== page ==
national and state legislation affecting nursing found here:
- 0Jul 4, '02 by adrienurseAlthough this is a little bit off topic, the following is a prime example of how things can go very wrong for nurses, and how knowing your rights is so important.
I wonder if any of you are aware of the nightmare that occured
here in my hometown a few years ago. Below is an unofficial version of what happened. Has been referred to as the Health Sciences Centre Pediatric Cardiac Surgery Incident.
The facts of this infamous incident have become public only after a publicly funded inquest was done, and the incident is truly frightening -- especially if you are a nurse. A few years ago, the largest tertiary care facility in Winnipeg decided to start a pediatric cardiac surgery program at the HSC. It seems that not a lot reasearch was done in the feasibility of such a venture, and it appears to have been mostly a political move rather than being pased on specific population needs, or available professional support.
Anyway, a surgeon was recruited from the States with little actual experience, but seemingly based on the fact that he was a graduate of Harvard School of Medicine. It seems that from the start, there were concerns from the OR nurses working with this doctor. Reports or his gross incompetance were widely ignored and, resulted only in a "there, there" attitude from administration. Some nurses were disciplined due to their refusal to work with this doctor, or for voicing concerns directly to him. The specific details that have released of what occured during these surgeries, are truly frightening. The concerns were reported to the local College of Physicians and Surgeons, and did not result in his dismissial. Eventually it was determined that this surgeon was responsible for 12 infant deaths on the operating table. It appears that only when the parents and families of the dead started demanding answers, that the plug was pulled on the program and the surgeon was terminated. Details of the public inquest are available on the net and I will direct anyone there who is interested. Scarry thing is, this Docter was able to return to the States without the incident being on his record, and is presently working in California.Last edit by adrienurse on Jul 4, '02
- 0Jul 4, '02 by fiestynurseWhistleblower law for health care workers passed in 2000 in California. California Senate Bill 97 was passed and signed by Governor Gray Davis. This bill extends whistle blower protections to all employees who work in acute care facilities. Under the provisions of this legislation, employees may not retaliate against employees who file complaints regarding unsafe patient care. Violators are subject to fines.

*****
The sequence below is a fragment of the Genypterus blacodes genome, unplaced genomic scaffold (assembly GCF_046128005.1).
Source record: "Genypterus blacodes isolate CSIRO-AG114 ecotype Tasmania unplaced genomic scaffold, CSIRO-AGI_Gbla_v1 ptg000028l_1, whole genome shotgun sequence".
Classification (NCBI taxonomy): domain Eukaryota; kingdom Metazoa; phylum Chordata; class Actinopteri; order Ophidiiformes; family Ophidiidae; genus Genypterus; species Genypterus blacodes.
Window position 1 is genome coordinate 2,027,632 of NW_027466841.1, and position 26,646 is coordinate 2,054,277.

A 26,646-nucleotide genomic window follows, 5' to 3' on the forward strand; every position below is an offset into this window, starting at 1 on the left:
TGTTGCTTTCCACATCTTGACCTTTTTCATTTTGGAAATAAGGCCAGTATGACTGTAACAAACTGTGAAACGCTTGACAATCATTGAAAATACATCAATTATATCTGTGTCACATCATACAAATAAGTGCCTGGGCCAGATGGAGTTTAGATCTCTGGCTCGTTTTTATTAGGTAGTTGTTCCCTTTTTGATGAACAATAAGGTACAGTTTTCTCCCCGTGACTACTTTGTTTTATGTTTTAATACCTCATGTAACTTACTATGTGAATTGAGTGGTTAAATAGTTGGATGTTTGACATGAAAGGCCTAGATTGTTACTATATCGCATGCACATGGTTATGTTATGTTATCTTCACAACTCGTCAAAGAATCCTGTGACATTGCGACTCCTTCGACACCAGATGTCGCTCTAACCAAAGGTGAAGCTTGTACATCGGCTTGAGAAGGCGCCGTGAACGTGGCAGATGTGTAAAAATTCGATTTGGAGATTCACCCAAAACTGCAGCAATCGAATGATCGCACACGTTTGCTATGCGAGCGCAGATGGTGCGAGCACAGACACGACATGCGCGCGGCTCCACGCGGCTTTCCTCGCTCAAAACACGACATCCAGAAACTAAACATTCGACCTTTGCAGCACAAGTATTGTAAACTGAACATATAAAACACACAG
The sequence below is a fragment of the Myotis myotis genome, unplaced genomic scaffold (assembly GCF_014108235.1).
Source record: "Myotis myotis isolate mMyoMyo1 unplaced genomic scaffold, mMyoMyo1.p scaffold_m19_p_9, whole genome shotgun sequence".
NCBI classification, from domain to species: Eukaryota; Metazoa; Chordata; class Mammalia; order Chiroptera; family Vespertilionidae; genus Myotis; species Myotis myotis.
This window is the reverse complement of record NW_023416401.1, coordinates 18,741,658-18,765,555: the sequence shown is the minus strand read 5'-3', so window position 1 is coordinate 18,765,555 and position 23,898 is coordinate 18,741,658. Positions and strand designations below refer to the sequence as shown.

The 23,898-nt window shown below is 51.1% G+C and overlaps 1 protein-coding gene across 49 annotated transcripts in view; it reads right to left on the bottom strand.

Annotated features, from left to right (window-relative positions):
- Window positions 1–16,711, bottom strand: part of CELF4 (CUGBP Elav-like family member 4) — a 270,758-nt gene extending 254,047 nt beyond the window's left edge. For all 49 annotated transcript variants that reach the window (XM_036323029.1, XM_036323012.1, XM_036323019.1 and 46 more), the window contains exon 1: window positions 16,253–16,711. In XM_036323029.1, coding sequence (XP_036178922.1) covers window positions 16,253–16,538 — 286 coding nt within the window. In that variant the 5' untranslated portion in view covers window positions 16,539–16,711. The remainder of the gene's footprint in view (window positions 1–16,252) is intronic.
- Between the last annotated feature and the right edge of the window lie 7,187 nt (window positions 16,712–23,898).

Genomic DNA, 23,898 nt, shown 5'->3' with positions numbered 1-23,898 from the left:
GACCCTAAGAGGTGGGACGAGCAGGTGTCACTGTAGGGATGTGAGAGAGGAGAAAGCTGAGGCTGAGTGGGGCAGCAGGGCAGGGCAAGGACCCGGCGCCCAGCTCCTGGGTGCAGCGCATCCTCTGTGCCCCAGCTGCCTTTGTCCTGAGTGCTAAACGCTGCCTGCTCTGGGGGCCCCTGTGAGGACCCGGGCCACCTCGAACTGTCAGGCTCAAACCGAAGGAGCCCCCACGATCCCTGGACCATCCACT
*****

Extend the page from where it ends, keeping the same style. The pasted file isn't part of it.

Suicide note written by Mary Hochman, RN, right before she walked down to Tajiguas beach in California on a September day in 2000 and shot herself in the heart with a .38 caliber revolver:
" Since I became a whistleblower my entire life has been ruined. I tried to do the right thing to protect my patients. I have no job. I cannot pay my bills. I have no faith in nursing. If a nurse reports wrongdoing to the State her life will be ruined like mine. She will lose her patients, her friends at work, her seniority.
Medical records can be changed by administrators and no one will do anything. Nurses notes were replaced by a nurse who wasn't even in the building on the stated date. Another nurses notes were destroyed. Is there anyone out there who understands how important it is that nurses be able to report wrongdoing. These nurses must be protected when they report to the state.
If a nurse cannot protect her patients I do not want to be a nurse. This has taken all hope away from me. I cannot continue to watch my husband and my daughter suffer because I was a whistleblower."
Mary had reported patient abuse at a nursing home. Because of her, this nursing home was shut down.Last edit by fiestynurse on Jul 4, '02
- 0Jul 4, '02 by adrienurseFYI RE: Winnipeg Whistleblowing Incident
Official Inquest Report:
http://freedomtocare.org/page123.htmLast edit by adrienurse on Jul 4, '02